We quickly learn to say “no” as children, for some of us it is our first spoken word. It is short, simple and sweet – until we realize the power of what “no” can really mean.
And what a high-powered word no can be! It can be harsh, or it can simply mean “not right now, maybe later”, so watch your intonation and gestures, lest you waste your time and energy on projects and people that drain your quality of life.
Why do we say this? Well, as minimalists, it comes in handy to say no when someone wants to give you something that you do not want or need. As highly sensitive people on a gluten-free diet, we cannot just accept any food that is lovingly homemade – stirred with the bread spoon? cut on your bread board? just a little bit of pasta?!?
Learning to say “No, thank you.”
It expresses our emotions of not wanting to receive something, it states that we have had enough or that we don’t want any more. Yet, as we age, the inclination to say “yes” increases and “no”-s are met with frustration and stress, often combined with displeasure.
We want to be happy, we want to make others happy, so we try to avoid that two letter n-o. In other words, we don’t want to hurt the other party, shame or embarrass them based on their generous and giving nature. What we do to ourselves though is to paint our feet into a corner, unable to deal with the situation at hand when we aren’t completely honest with our thoughts and spoken words.
If we really don’t want or need something we must say so.
By attaching a “thank you” we are speaking with gentle politeness – and that is going to come in handy in the process of simplifying your life.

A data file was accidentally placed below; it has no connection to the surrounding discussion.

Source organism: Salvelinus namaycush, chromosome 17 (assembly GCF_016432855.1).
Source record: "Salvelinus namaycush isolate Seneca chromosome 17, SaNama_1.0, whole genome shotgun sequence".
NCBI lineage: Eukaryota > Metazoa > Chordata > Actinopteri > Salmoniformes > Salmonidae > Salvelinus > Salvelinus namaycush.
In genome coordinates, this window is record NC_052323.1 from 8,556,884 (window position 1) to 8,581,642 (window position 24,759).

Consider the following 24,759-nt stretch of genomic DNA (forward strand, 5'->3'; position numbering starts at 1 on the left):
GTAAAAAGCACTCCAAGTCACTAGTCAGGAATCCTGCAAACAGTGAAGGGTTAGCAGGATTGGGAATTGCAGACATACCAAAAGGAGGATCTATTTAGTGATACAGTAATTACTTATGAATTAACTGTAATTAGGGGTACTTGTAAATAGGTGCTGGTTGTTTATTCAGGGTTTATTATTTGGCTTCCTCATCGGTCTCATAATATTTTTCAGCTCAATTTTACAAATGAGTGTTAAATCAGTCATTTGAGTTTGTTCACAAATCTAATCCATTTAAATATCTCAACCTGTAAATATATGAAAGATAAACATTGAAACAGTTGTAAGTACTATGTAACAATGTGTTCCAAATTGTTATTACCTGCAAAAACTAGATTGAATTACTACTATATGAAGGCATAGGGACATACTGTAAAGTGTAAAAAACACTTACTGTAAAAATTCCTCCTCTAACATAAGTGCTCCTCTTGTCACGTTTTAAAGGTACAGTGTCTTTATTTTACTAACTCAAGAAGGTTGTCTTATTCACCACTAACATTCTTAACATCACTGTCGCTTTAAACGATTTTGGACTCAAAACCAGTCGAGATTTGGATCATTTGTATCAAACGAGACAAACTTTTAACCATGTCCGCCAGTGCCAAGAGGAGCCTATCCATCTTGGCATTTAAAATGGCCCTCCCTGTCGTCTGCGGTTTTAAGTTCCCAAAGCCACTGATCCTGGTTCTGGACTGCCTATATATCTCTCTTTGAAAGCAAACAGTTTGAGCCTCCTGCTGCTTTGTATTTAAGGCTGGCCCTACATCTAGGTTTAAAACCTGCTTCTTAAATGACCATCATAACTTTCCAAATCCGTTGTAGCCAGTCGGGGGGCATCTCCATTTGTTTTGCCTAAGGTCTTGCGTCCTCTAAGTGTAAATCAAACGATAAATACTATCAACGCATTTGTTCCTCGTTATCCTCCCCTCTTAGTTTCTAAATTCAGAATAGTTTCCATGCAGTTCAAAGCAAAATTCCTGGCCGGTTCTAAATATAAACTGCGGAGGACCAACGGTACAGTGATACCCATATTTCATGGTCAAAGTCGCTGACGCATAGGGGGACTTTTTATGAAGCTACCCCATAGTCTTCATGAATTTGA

It seems there is a never-ending thirst for people to give, and giving with the best of intentions they usually are, however intentionally giving is about knowing the other person on such a level that you understand their wants (if any!) and needs. Know their philosophy of life, their desires and their ethics.
Most people will accept a cookie or a candy from a friend or family member, but when life changes due to health-related or spiritual issues, the answer may change course as well – and as we well know, dealing with change is difficult for a majority of people.
- What if you gave up eating sugar or GMOs?
- What if you discovered a gluten (or other food allergy) intolerance?
- What if you are avoiding all artificial food dyes?
- What if you are simply not hungry at this moment?
- What if essentialism stole your heart?
Would your answer change to “no, thank you” if you knew that you were healthier without?
In the past, people have mistakenly chosen to believe that because we live simply, with fewer things than conventionally acceptable, our “poorness” necessitated giving. In our reality we had enough. In others’ minds we were in great need of used shoes, pants, sweaters, dishes, extra tables, processed foods, little trinkets and decorative souvenirs of places they had been. It seems to have never crossed anyone’s thought to ask us what we may have needed, or to give in a way that truly mattered to us at the moment such as buying a meter of firewood that we use for warmth and daily cooking or helping with a trip to the market to buy in bulk.
Gifts – new or reused – tend to be geared towards stuff. Shift the focus on reducing clutter in the first place, followed closely by not adding to the pile, and your outlook (and space) in life will definitely improve.
Define it for yourself if you feel anything missing in your life. Let in what fulfills, enriches and what you find useful – otherwise let it go.
The polite firmness in your response and openness about accepting or not accepting gifts will grow more confident with time. Decide for yourself just how much is enough and say yes – or no – accordingly.